Texture is an important, but often overlooked, element of decorative design to a home. The best rooms have a balance of varied textures on textiles, furniture, and other decor. Rooms that overplay one texture at the expense of others can be used to make a statement but are more often overwhelming than impressive.
To use texture wisely in your room, there a few things you should know.
Textures should be cohesive with design
Decide on what kind of room you want because it will affect which textures you choose. You can choose textures around a natural aesthetic, a modern look, or subvert expectations by using a well-placed design element that disrupts the overall theme. There is tons of room to play with natural fabrics, plush fabrics, wood, lacquer surfaces, textured wallpaper, art, plastic, metal, glass, woven clothes, etc.
How texture adds dimension
Texture is a great addition to decor because it appeals to more than one of our senses — visual and tactile. Think of how great the right rug feels squished between your toes or the way the light can play with a texture wallpaper adding an extra element of light to the room. These may be less subtle uses of design theory, but they are powerful for just that reason.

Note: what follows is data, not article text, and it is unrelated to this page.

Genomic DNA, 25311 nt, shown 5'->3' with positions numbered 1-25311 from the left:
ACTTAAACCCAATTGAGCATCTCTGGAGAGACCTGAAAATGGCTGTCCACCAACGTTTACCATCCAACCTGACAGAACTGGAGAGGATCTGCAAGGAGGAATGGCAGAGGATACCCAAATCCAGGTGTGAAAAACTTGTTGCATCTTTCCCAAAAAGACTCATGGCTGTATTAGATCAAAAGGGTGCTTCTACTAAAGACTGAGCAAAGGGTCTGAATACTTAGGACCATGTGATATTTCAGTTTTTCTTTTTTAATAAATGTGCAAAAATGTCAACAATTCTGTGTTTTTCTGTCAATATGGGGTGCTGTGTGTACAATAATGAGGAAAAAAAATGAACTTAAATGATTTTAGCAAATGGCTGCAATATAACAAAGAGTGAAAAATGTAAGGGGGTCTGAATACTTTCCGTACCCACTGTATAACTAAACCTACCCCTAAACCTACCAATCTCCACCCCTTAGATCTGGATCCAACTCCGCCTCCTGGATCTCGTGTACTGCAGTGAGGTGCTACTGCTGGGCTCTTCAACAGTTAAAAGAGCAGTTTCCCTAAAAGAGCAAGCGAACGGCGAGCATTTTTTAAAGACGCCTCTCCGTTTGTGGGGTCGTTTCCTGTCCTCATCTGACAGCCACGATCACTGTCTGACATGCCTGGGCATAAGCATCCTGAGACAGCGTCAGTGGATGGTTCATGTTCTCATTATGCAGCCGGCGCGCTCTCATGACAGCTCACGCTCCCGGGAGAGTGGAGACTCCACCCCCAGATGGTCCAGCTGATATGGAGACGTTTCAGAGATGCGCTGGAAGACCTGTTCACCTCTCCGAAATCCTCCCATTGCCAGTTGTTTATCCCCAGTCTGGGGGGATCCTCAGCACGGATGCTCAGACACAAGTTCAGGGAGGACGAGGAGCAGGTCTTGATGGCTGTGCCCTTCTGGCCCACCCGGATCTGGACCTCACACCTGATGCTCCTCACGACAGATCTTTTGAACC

Use texture as an accent
You don’t have to make bold statements with texture to add depth. Creating a balance is important. An overwhelming amount of different textures can be jarring and appear like an amusement park rather than a cozy home. If your home has sleek wooden floor, consider adding a fluffy throw rug or furniture with heavily textured cloth. Textured cloth can be subtle yet effective. Alternatively, with a moderately textured couch (simple upholstery), try adding mudcloth pillows that feature a woven design. The cloth adds a great authenticity to your design and increases dimension without overwhelming the room, or looking as though you’ve tried too hard.
Texture can be used as a design element
Accessorizing is another way to weave in some texture to your decor without stretching the limits. Try decorative additives such as woven baskets, textured rugs, coasters, pillows, or other elements that can add texture while also adding color and other stylistic elements. Texture can also be subtle: The gentle contrast of a woven throw blanket against smooth bamboo bedding can be striking in a bedroom, for example.
If you are working in a monochromatic scheme, texture can be used instead of color. Try to start thinking about using texture as an accent in the same way you think about an accent color — which textures can complement or contrast to an the overall look. Play with the level of sleek, plush, wood, woven, and lacquer in the room and the room will come alive.